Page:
The top characteristic US consumers want from brands they like is to improve their knowledge—and the least desirable one is for a brand to “only be visible in store”—according to the “Global Web Index” from Lightspeed Research.
Helping consumers keep up to date on topics that were important to them was also key, followed by being entertaining, becoming part of a daily routine, and informing consumers about the product and the company. Consumers were relatively uninterested in brands that tried to act like their friends.
Unsurprisingly in a difficult economy, consumers said the most relevant thing a brand could do for them was offer discounts. That topped various social and creative efforts such as online communities and brand-created video or TV programs.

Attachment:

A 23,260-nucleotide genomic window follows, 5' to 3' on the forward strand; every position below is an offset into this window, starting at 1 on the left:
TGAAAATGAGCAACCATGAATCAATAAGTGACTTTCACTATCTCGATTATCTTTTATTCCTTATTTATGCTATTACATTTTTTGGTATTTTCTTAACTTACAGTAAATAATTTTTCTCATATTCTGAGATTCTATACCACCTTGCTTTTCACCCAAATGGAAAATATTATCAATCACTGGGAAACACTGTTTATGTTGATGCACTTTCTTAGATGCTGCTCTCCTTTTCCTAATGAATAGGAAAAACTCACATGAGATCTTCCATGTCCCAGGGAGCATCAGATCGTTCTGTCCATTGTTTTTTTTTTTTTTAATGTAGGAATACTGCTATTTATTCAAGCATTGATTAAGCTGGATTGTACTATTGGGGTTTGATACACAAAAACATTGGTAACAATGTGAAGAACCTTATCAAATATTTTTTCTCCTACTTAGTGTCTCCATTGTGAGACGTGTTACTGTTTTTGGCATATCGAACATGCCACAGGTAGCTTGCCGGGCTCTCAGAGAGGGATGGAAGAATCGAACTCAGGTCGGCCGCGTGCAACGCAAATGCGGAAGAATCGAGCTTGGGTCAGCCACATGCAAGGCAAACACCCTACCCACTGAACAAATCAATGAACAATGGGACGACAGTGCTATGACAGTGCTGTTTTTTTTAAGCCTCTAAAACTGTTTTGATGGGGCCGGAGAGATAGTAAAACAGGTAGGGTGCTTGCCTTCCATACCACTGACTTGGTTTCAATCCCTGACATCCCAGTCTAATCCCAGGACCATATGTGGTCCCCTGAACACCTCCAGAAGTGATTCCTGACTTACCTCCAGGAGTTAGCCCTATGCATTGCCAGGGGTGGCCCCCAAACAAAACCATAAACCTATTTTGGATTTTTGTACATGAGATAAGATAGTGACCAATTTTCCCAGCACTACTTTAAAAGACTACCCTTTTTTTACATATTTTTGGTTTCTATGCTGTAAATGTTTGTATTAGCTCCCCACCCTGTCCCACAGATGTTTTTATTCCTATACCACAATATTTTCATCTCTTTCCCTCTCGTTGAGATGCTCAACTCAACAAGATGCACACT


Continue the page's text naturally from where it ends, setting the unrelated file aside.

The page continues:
Word-of-mouth was the No. 1 purchase driver according to the surveyed consumers. Face-to-face recommendations had significantly more weight with respondents than TV ads, advice from online friends, e-mails or Websites.
And the most trusted source of brand information was family members, followed by friends and experts.
Interestingly, US consumers found social network contacts and bloggers that they read regularly more trustworthy than major journalists, television news readers and radio presenters. Celebrities and TV show presenters were tied with politicians for the dishonor of being considered least trustworthy.
Compared with Americans, consumers surveyed in the UK were more likely to value brands that helped them connect with people, and were more responsive to competitions and TV advertising.